Several auxiliary fluid receivers are provided for attachment to the undersurface of lid 16, and to receive fluids drawn into the aspirator container. As illustrated in FIG. 4, one such receiver is the deflector chute 65, which is so constructed that it can be secured to the closure 16 by means of the fasteners 66 and 68 described above. As shown in the perspective view of FIG. 10, the deflector chute comprises a generally cylindrical wall portion 120 which is adapted to engage the groove 62 formed in the undersurface of the lid 16. Wall 120 thus forms a continuation of the inlet port 26 and guides the fluid drawn into the container to a curved deflector portion 122, which is joined to the cylindrical wall portion 120 by means: of a flat upper wall 124. This upper flat wall 124 carries a pair of bayonettype apertures, only one of which is illustrated in FIG. 10 at 126. These apertures are provided on diametrically opposite sides of wall 120 and are adapted to re ceive the ends of the fastener prongs 66 and 68. Each aperture has an enlarged portion 128 which receives the fastener prongs and a smaller portion 130 which is smaller than the enlarged shoulders 70 and 72 of the fastener prongs, whereby the deflector chute may be pressed into place with the cylindrical wall 120 fitting into groove 62 and the fasteners 66*and 68 passing through the enlarged portion of their respective securing apertures. The deflector may then be rotated so that the shoulder portions 70 and 72 securely lock the of the curved deflector wall 122 will face the sidewall 30 of the container 12.

In some situations, it may be desirable to use a gauze filter bag in place of the deflector chute. For this purpose, the inlet port fluid-receiver may take the form of a bag adapter 132, as illustrated in FIG. 11. This adapter comprises a cylindrical upper wall portion 134 adapted to fit into the groove 62 formed in lid 16. Secured to the base of wall 134 is an annular disc-shaped wall 136 carrying two diametrically opposed securing apertures, one of which is illustrated at 138. This aperture is similar to the securing aperture 126 of the deflector chute 65, and the apertures are designed to engage the fastener prongs 66 and 68 in the manner described with respect to FIG. 10. Secured to the bottom of the disc 'shaped wall 136 so as to form a shoulder therewith is an outwardly extending collar 140 extending around the circumference of the adapter and designed to receive and secure the upper open end of a gauze bag. This adapter may be secured to the lower surface of lid 16, with the gauze bag filter secured to collar 140 and hanging downwardly into the container.

In some surgical procedures, it is important to know to a high degree of accuracy the amount of fluid being withdrawn from the site of the operation. For this purpose, the inlet port fluid receiver is an auxiliary critical measure receptacle 142, illustrated in a top plan view in FIG, 12 and in cross-section'in FIG. 13, the crosssection being taken along line 13-13 of FIG. 12. This receptacle is a generally cylindrical container adapted to fit inside the container 12 and to be secured to closure 16 to receive fluid from the inlet port. The receptacle 142 preferrably is graduated to permit an accurate measure of fluid, and incorporates an overflow outlet 143 so that it can be emptied into container 12 upon completion of the measurement without having to disassemble the aspirator jar.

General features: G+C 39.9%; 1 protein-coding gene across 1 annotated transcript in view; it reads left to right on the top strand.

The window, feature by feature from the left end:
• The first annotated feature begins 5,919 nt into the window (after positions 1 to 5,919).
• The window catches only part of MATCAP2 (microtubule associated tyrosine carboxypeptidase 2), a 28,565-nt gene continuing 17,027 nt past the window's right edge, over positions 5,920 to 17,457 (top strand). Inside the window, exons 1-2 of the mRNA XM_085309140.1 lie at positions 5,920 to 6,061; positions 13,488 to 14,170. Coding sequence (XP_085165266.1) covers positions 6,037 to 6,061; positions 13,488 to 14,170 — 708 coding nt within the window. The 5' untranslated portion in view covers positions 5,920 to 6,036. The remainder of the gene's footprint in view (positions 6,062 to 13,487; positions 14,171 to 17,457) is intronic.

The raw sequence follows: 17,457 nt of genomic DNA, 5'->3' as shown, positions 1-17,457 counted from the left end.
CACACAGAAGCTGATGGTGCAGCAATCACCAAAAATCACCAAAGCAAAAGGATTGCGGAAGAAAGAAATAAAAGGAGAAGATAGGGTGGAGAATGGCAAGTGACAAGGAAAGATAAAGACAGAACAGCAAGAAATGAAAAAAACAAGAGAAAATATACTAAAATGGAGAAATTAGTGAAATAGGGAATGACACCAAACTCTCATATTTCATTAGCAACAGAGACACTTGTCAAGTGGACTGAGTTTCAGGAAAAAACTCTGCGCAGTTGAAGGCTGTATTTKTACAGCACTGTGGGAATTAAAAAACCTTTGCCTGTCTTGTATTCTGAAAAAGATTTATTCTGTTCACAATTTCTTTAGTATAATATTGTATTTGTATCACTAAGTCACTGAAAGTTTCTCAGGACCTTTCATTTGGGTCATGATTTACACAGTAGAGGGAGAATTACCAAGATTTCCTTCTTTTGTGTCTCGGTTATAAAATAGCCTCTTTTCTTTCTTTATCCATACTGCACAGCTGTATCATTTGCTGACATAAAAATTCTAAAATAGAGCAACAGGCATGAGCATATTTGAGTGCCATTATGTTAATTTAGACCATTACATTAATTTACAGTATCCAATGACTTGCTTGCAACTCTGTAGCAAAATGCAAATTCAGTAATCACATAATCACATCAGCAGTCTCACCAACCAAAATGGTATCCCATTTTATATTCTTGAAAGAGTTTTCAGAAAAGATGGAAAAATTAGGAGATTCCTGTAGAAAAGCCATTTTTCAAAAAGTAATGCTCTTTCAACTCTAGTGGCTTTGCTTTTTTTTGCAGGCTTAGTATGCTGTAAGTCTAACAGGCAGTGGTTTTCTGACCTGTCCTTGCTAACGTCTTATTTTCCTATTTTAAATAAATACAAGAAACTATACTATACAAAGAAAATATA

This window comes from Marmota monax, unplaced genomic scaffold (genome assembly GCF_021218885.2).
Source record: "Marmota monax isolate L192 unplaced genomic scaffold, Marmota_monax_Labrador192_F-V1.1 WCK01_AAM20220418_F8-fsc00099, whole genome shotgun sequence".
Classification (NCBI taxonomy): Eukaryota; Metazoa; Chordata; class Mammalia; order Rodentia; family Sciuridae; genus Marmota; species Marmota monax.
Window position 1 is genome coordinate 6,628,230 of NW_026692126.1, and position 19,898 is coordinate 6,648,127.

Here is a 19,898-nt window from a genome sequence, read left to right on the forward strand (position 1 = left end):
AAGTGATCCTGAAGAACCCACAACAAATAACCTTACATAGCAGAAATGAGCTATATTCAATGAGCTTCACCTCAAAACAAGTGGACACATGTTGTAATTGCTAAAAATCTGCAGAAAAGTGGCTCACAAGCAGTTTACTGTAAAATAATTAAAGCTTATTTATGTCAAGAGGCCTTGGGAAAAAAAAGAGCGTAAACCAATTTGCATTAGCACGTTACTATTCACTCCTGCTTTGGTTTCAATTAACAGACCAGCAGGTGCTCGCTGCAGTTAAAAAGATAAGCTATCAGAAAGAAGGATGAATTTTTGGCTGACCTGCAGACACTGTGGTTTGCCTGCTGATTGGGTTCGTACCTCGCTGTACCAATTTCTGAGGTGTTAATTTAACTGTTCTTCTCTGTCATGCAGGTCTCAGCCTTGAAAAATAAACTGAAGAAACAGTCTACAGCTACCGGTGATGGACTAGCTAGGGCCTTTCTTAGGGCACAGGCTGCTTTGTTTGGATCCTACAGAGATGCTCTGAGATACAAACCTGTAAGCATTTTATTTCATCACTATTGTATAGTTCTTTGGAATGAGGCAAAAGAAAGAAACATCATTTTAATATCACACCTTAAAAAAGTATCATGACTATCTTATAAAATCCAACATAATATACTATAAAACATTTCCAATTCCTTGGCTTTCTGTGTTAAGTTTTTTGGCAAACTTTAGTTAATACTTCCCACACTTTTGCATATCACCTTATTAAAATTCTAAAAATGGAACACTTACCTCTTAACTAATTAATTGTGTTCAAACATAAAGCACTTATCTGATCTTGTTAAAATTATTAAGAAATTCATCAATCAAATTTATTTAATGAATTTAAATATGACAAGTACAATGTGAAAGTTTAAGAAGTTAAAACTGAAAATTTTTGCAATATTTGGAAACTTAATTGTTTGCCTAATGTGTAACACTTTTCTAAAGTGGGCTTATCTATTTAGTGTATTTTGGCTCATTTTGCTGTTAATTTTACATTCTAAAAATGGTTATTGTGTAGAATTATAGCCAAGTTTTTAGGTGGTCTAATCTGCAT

As illustrated, the receptacle comprises an upper, annular, supporting flange 144 and a depending cylindrical receptacle body 145 secured thereto. The flange forms the mouth of the receptacle, and incorporates two diametrically opposed securing apertures 146 and 148 shaped to receive the fastener prongs 74 and 76 formed on the undersurface of closure 16 (see FIG. These apertues have an enlarged portion to receive the fasteners and a reduced area which engages the shoulder on the corresponding fastener prong when the receptacle is rotated, thus locking it in place. Flange 144 is also formed with a cutout 150 to accommodate the float valve assembly, so that the flange can be pressed against the undersurface of the closure to engage the fasteners and rotated to be locked in place without interfering with the valve assembly.

Toinsure that the receptacle receives all of the fluid discharged into the aspirator jar through the inlet port, the mouth of the receptacle forms a funnel, or spout, 152 at the upper edge of receptacle body 145. When the receptacle is secured to the closure 16, the funnel 152 extends under the inlet port 26 so that all of the incoming fluid is directed into the critical measure receptacle. When the measurement is complete, or when the receptacle is full, it may be emptied into the main container 12, or allowed to overflow into container 12, through the overflow outlet 143.

It will be apparent from the foregoing that to use the aspirator container of the present invention, it is merely necessary to secure a deflector chute or gauze bag adapter to the undersurface of the lid at the inlet port by pressing the selected item into the groove 62 so that the fastener prongs 66 and 68 extend through their corresponding apertures, and then twist the unit to lock it in place. Similarly, the preassembled float valve assembly 92 is snapped into place in the outlet port by pressing the filter housing 94 into the outlet chamber portion 88 of vacuum conduit 88. The lid assembly may then be securely fastened to the mouth of the container pressing downwardly and twisting clockwise to lock the tabs in place. The appropriate vacuum conduits and discharge tubes are secured to the outlet and inlet and the device is ready for operation.